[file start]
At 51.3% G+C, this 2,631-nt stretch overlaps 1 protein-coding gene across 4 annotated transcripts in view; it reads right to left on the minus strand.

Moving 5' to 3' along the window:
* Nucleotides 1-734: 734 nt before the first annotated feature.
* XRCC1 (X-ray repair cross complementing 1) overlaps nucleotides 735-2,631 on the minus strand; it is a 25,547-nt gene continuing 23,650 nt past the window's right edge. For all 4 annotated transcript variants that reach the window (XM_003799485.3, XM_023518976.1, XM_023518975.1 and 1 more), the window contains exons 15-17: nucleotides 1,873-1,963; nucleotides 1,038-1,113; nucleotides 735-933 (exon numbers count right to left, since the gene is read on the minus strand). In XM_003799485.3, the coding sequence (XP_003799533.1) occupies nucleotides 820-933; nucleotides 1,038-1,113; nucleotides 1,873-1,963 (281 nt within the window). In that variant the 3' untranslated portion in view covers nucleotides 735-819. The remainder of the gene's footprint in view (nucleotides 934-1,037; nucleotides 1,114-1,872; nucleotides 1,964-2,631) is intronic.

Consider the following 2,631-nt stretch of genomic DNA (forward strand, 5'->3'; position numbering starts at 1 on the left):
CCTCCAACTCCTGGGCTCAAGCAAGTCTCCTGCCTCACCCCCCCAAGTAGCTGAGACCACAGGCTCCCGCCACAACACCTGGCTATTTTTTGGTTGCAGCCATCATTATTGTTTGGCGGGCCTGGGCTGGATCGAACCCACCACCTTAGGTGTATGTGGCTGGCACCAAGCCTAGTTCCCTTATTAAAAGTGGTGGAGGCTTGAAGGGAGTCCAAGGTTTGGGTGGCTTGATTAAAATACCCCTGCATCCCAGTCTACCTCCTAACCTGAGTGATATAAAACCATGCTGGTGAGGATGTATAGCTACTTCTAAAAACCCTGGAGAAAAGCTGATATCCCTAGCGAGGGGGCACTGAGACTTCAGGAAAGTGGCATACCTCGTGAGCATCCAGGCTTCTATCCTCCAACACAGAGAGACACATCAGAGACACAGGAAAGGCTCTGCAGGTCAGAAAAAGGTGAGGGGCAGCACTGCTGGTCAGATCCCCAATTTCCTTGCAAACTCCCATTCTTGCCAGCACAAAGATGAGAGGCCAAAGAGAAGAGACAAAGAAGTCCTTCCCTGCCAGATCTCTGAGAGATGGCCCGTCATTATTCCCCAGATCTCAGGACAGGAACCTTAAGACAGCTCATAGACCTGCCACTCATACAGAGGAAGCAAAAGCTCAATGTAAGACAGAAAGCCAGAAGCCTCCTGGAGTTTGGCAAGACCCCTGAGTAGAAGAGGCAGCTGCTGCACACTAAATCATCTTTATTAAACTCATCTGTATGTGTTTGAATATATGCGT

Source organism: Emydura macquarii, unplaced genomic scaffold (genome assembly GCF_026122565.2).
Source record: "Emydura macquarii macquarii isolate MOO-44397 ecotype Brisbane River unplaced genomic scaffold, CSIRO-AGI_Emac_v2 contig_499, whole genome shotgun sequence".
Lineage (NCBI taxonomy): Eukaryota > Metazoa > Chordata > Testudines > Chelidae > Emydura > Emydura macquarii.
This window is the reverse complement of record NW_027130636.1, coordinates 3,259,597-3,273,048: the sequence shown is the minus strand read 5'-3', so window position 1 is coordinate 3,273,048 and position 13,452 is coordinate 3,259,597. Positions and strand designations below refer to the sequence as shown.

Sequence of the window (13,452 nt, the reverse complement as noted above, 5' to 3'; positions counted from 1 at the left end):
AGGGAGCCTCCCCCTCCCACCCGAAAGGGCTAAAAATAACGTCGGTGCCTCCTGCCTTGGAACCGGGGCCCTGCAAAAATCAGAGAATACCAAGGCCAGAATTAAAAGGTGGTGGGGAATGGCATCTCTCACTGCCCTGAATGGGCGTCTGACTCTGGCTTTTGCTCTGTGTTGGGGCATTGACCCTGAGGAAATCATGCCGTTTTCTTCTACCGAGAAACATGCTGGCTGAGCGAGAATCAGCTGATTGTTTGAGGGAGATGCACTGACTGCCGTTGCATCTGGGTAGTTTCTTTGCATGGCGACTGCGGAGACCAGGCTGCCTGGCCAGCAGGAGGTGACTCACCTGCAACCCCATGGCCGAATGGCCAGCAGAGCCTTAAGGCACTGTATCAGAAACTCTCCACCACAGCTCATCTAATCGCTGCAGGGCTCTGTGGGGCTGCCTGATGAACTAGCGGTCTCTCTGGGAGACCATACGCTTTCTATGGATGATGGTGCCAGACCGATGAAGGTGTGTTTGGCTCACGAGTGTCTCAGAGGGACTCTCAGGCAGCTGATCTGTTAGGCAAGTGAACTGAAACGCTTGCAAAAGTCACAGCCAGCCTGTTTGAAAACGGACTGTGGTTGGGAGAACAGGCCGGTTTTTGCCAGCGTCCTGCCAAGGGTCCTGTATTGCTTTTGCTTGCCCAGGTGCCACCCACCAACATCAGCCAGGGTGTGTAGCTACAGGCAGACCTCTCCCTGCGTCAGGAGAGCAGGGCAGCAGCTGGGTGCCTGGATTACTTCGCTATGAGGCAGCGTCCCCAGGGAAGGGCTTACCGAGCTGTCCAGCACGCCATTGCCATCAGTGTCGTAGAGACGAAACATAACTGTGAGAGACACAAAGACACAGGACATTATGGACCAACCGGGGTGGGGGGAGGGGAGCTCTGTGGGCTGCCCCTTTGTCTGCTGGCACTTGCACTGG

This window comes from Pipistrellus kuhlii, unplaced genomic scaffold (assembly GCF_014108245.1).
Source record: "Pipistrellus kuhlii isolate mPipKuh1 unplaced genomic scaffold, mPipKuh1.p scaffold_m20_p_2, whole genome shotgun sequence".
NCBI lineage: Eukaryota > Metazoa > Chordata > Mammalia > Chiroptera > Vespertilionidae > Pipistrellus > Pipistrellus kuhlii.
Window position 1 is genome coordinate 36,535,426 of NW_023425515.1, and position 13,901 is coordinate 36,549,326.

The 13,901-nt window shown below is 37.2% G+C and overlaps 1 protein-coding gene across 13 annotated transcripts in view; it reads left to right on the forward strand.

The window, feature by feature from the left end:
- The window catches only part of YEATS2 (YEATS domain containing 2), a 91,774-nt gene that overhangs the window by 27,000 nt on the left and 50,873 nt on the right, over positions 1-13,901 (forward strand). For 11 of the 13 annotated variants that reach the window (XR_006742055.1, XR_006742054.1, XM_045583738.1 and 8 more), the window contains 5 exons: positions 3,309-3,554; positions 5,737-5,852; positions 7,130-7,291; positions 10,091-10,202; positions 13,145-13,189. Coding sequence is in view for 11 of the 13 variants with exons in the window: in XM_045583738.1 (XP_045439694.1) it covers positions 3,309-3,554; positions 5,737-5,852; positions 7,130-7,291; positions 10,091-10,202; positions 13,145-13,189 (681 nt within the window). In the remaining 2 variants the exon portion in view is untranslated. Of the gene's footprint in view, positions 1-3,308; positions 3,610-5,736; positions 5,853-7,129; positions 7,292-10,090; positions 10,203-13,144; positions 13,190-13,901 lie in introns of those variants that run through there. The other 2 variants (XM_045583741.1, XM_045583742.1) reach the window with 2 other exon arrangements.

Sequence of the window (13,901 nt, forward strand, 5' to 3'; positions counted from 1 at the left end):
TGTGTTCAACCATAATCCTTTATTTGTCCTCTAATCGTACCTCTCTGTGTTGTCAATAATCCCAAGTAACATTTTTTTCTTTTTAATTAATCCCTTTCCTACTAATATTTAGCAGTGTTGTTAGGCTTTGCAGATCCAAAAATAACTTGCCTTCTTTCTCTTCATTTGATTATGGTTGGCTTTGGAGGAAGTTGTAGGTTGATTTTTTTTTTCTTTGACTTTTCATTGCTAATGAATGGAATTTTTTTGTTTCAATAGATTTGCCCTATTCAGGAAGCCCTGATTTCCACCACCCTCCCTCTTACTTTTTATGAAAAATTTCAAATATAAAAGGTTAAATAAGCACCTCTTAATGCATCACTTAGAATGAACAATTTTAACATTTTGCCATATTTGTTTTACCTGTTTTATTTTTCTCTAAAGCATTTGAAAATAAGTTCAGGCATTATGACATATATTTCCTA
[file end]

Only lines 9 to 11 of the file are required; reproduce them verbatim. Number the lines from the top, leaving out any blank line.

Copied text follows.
Lineage (NCBI taxonomy): Eukaryota > Metazoa > Chordata > Testudines > Chelidae > Emydura > Emydura macquarii.
This window is the reverse complement of record NW_027130636.1, coordinates 3,259,597-3,273,048: the sequence shown is the minus strand read 5'-3', so window position 1 is coordinate 3,273,048 and position 13,452 is coordinate 3,259,597. Positions and strand designations below refer to the sequence as shown.

Sequence of the window (13,452 nt, the reverse complement as noted above, 5' to 3'; positions counted from 1 at the left end):